What business owners need to know about the CARES Act
Update: Additional coronavirus aid has just been passed, including another $320 billion for the Paycheck Protection Program.
President Trump just signed the $2.2T CARES (Coronavirus Aid, Relief, and Economic Security) Act into law to provide economic relief for those affected by the current pandemic. Here’s what small business owners need to know.
What is in the CARES Act?
The CARES Act consists of three major components:
- Loans for struggling businesses (including $367 million specifically earmarked for businesses with 500 or fewer employees), called the Paycheck Protection Program.
- Expanded unemployment benefits, including an additional 13 weeks of benefits, and up to $600 more per week in benefits for up to four months. Self-employed and gig workers will also be covered.
- Payment of up to $1,200 to each individual or $2,400 to each couple, plus $500 for each child under 16. These payments would be phased out for those with incomes over $75,000 ($150,000 for couples).
How will the new stimulus package help small business owners?
For business owners, the part of this plan that may provide the most immediate relief is the Paycheck Protection Program, which provides low-interest loans for small businesses being hit hardest by the outcomes of the pandemic. Here’s what business owners can expect:
- Loans will be handled through the Small Business Administration’s existing 7(a) program. Loans are made by private lenders (banks, credit unions, and other lenders) and are guaranteed by the SBA.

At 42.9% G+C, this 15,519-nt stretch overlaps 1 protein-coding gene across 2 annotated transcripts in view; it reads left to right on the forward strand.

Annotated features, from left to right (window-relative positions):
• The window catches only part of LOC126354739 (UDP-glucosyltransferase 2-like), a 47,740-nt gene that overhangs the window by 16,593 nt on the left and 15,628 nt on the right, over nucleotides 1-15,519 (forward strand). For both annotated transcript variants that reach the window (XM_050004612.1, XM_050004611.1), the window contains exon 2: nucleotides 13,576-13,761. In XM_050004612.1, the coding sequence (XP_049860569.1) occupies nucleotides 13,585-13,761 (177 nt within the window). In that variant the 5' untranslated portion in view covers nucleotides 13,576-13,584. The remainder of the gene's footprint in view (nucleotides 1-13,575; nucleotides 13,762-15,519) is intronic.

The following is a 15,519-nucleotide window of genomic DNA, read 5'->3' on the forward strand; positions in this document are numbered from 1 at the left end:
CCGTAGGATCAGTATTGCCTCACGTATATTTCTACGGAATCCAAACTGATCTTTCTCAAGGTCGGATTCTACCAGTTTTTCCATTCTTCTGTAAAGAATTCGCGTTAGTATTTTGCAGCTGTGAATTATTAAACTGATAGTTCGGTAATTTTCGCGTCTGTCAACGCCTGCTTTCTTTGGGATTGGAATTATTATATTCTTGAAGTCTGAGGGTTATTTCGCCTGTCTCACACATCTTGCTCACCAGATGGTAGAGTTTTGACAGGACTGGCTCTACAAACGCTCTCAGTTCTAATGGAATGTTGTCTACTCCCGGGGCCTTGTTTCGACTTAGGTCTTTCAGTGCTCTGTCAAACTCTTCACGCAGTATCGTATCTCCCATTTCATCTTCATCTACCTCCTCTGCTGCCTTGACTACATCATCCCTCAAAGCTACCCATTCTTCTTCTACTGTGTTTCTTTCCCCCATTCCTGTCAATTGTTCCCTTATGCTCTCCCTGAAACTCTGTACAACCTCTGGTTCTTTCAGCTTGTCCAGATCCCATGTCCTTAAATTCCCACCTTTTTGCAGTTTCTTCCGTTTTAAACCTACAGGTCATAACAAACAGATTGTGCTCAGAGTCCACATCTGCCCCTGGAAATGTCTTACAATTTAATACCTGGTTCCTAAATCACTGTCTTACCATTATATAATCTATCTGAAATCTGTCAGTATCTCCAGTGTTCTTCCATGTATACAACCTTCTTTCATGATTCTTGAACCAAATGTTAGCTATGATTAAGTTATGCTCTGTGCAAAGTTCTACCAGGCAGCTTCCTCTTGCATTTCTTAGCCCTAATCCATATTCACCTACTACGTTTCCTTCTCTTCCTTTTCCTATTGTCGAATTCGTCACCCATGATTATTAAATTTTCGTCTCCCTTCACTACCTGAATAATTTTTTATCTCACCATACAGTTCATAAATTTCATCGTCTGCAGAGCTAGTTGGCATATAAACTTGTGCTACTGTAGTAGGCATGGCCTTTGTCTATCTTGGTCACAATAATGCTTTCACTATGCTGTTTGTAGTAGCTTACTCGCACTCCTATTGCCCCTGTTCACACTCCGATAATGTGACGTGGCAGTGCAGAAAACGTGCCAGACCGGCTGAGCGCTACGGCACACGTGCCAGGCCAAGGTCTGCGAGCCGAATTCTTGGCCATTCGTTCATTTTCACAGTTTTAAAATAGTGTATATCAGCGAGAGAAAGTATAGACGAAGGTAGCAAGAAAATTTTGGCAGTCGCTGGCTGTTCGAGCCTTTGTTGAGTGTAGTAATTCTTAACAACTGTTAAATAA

- The self-employed, including gig workers like Uber and Lyft drivers, are eligible.
- The amount that can be borrowed is dependent on your payroll expenses, so you must have paid employee salaries and payroll taxes, or have paid independent contractors. You’ll need to show proof of these payments.
- The purpose of these loans is to provide a cushion so that employers can continue to pay their employees, or can rehire those they have already let go. Part of the loan may be forgiven for employers who retain or rehire workers.
How to apply for a loan
To apply for a loan, go to your current bank and see if they can offer you a loan under this program. There are about 1,800 lenders who are currently authorized to make these loans, and Treasury Secretary Steven Mnuchin has said there are plans to allow any FDIC-insured lender (which includes virtually every bank) to offer these loans.
For more information on SBA loans and the CARES Act, visit the SBA website.
Also, follow our guide to find out how to apply.
The CARES Act increases unemployment benefits for those who have been laid off. The Act extends the period of time that out of work people can collect unemployment benefits for an additional 13 weeks. It also increases the amount of compensation they can get by up to $600 per week.
Unemployment benefits are managed by each state, but they all follow the federal guidelines. If you have had to lay off employees, encourage them to file for unemployment by visiting their state’s unemployment website. The Department of Labor website has information about unemployment insurance and a link to each state’s website.
The contents of this article are provided for informational purposes only and do not constituent, and should not be relied upon as, legal, business or insurance advice related to the needs of any specific person or business.